MUNICH — Secretary of State John F. Kerry said in an interview broadcast Sunday that it would be “impossible” to extend nuclear negotiations with Iran if an agreement on fundamental principles is not reached in the coming weeks.
Using more categorical language than he has employed previously, Kerry definitively precluded a third extension to talks with Iran about reducing its ability to make a nuclear bomb or easing sanctions.
In November, when no deal could be struck by a self-imposed deadline, a temporary agreement, which had been in place for a year and had been extended once before, was pushed to late June. Kerry said at the time that the major points of agreement would have to be reached by late March. In an interview with NBC’s “Meet the Press,” taped Saturday in Munich where he was attending an international security conference, Kerry appeared to close the door on another extension.
“Well, the only chance I can see of an extension at this point in time would be that you really have the outlines of the agreement,” he said, according to a transcript of the interview. “You understand exactly what you’re doing.”
One reason for an extension, Kerry added, would be to flesh out complex details spelled out in numerous footnotes known as “annexes.”
“But if we’re not able to make the fundamental decisions that have to be made over the course of the next weeks, literally, I think it would be impossible to extend,” he said. “I don’t think we would want to extend at that point. Either you make the decisions to prove your program is a peaceful one, or if you’re unable to do that, it may tell a story that none of us want to hear.”
The nuclear talks, which began a decade ago with Iran and were revived after Hassan Rouhani, a moderate, was elected president in 2013, have been the subject of much concern. Israeli President Benjamin Netanyahu, who has reached out to the foreign ministers of the five other countries that are negotiating partners of the United States to lobby against a deal, is expected to be highly critical of any potential agreement in an address to Congress planned for March 3.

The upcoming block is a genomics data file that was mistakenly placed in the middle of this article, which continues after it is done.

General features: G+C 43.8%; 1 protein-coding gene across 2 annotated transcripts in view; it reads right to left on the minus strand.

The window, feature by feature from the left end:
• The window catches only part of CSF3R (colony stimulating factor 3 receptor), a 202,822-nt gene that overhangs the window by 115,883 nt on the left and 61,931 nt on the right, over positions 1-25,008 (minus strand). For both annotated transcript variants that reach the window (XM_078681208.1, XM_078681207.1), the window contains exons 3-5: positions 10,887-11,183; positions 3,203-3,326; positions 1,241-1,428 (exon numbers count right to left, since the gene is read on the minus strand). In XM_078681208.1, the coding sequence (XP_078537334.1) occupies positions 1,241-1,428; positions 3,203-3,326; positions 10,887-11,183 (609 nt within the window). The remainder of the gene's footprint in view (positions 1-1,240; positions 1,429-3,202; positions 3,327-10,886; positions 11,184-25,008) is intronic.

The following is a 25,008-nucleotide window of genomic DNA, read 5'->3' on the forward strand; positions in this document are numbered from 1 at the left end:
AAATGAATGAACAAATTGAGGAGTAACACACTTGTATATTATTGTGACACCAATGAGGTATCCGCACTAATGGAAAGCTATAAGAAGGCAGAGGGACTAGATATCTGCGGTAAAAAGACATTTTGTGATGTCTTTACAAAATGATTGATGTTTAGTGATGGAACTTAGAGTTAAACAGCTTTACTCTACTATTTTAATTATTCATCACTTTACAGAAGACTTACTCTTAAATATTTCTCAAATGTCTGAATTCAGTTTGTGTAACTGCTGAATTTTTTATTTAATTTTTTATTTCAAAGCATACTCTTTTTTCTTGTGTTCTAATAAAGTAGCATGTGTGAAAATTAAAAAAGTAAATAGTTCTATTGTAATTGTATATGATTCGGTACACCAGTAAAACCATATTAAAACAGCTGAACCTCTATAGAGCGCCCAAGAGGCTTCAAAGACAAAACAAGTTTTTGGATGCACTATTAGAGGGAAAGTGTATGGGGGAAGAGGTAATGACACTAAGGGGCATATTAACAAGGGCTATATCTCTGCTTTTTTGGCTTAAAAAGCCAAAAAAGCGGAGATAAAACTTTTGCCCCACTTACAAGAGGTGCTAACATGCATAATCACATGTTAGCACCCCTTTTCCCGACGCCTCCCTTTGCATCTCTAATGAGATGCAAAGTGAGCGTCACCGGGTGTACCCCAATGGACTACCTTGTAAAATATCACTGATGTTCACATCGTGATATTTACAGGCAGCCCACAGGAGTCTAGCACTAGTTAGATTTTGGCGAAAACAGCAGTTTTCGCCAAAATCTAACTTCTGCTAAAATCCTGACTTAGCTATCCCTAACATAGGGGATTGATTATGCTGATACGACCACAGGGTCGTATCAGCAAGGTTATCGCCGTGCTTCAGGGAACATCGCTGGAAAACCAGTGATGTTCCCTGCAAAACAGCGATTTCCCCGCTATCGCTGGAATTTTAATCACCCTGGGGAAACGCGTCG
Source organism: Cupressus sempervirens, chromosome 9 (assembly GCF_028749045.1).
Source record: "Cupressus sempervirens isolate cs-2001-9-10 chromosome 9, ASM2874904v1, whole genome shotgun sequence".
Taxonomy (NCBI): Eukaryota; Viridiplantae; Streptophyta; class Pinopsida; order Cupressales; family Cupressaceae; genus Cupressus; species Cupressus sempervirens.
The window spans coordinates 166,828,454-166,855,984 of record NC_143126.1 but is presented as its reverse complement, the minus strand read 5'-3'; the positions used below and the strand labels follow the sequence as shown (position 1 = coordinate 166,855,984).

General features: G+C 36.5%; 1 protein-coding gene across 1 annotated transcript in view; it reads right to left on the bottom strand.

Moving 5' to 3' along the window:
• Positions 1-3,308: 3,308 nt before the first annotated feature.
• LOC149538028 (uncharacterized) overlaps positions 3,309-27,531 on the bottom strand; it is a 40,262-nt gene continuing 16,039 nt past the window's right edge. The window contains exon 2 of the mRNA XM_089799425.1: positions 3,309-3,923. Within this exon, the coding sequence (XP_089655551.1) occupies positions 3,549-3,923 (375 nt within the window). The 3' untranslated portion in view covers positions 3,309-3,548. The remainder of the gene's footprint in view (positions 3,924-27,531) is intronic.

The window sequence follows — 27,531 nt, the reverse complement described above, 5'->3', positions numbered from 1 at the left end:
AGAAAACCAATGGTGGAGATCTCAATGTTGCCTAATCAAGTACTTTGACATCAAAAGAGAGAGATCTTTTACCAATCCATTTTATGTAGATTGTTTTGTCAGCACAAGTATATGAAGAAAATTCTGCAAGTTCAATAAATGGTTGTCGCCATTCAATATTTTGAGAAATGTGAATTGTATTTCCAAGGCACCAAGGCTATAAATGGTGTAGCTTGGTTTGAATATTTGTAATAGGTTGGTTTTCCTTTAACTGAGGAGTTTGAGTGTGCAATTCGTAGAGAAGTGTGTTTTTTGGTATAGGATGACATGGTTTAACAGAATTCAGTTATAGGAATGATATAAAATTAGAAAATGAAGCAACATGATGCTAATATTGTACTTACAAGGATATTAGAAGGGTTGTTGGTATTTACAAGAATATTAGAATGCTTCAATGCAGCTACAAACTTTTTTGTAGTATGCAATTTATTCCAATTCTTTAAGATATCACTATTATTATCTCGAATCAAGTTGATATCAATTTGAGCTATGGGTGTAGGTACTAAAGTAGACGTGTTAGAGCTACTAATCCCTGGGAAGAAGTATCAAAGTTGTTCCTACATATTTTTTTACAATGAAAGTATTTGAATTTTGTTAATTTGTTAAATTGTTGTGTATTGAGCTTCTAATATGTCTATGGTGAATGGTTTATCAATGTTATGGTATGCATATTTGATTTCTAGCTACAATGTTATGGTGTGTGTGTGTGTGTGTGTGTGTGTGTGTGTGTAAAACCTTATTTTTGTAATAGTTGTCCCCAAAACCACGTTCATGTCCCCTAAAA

Israel and the Persian Gulf countries are worried that Iran is on the threshold of developing nuclear weapons. If that were to happen, it could set off a nuclear arms race in the region.
Kerry has met several times in recent weeks with Iranian Foreign Minister Mohammad Javad Zarif, including twice this weekend in Munich. State Department officials have released almost no details of the complex talks, beyond saying that they are making progress but that large gaps remain.
In Washington, lawmakers in Congress are considering imposing new sanctions on Tehran as leverage to force Iranian concessions, particularly on the number of uranium-enriching centrifuges that Iran says it maintains for peaceful purposes such as energy production and medical testing. The White House has urged patience, saying that more sanctions could lead the Iranians to abandon talks and a temporary accord that has limited Iran’s enrichment program while negotiations for a permanent deal continue.
Hard-liners in Iran who oppose any deal involving the United States also are working to undermine the negotiations.
For now, domestic opposition in Tehran and Washington serves as pressure to reach a final deal.
“We need to seize this opportunity,” Zarif said Sunday in a forum at the Munich conference. “It may not be repeated.”
President Obama and Kerry have said repeatedly that they will not agree to any deal with Iran that would allow Tehran to quickly convert its peaceful nuclear stockpiles to a bomb-making operation.